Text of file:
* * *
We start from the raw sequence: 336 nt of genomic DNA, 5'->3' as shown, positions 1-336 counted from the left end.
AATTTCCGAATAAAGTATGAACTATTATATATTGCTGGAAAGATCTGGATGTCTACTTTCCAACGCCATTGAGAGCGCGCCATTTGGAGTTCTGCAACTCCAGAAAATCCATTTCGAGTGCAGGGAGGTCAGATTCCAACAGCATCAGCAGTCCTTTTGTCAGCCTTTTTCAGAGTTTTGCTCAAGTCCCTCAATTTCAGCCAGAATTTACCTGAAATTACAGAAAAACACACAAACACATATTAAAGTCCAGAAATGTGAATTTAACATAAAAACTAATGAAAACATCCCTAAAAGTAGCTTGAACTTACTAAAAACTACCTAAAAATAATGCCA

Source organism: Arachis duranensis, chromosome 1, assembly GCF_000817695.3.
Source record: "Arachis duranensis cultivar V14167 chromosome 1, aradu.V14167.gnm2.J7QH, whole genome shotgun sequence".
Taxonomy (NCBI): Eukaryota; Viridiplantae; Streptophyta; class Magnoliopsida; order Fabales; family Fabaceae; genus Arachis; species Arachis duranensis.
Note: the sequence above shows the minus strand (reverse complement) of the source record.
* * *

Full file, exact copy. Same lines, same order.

We start from the raw sequence: 336 nt of genomic DNA, 5'->3' as shown, positions 1-336 counted from the left end.
AATTTCCGAATAAAGTATGAACTATTATATATTGCTGGAAAGATCTGGATGTCTACTTTCCAACGCCATTGAGAGCGCGCCATTTGGAGTTCTGCAACTCCAGAAAATCCATTTCGAGTGCAGGGAGGTCAGATTCCAACAGCATCAGCAGTCCTTTTGTCAGCCTTTTTCAGAGTTTTGCTCAAGTCCCTCAATTTCAGCCAGAATTTACCTGAAATTACAGAAAAACACACAAACACATATTAAAGTCCAGAAATGTGAATTTAACATAAAAACTAATGAAAACATCCCTAAAAGTAGCTTGAACTTACTAAAAACTACCTAAAAATAATGCCA

Source organism: Arachis duranensis, chromosome 1, assembly GCF_000817695.3.
Source record: "Arachis duranensis cultivar V14167 chromosome 1, aradu.V14167.gnm2.J7QH, whole genome shotgun sequence".
Taxonomy (NCBI): Eukaryota; Viridiplantae; Streptophyta; class Magnoliopsida; order Fabales; family Fabaceae; genus Arachis; species Arachis duranensis.
Note: the sequence above shows the minus strand (reverse complement) of the source record.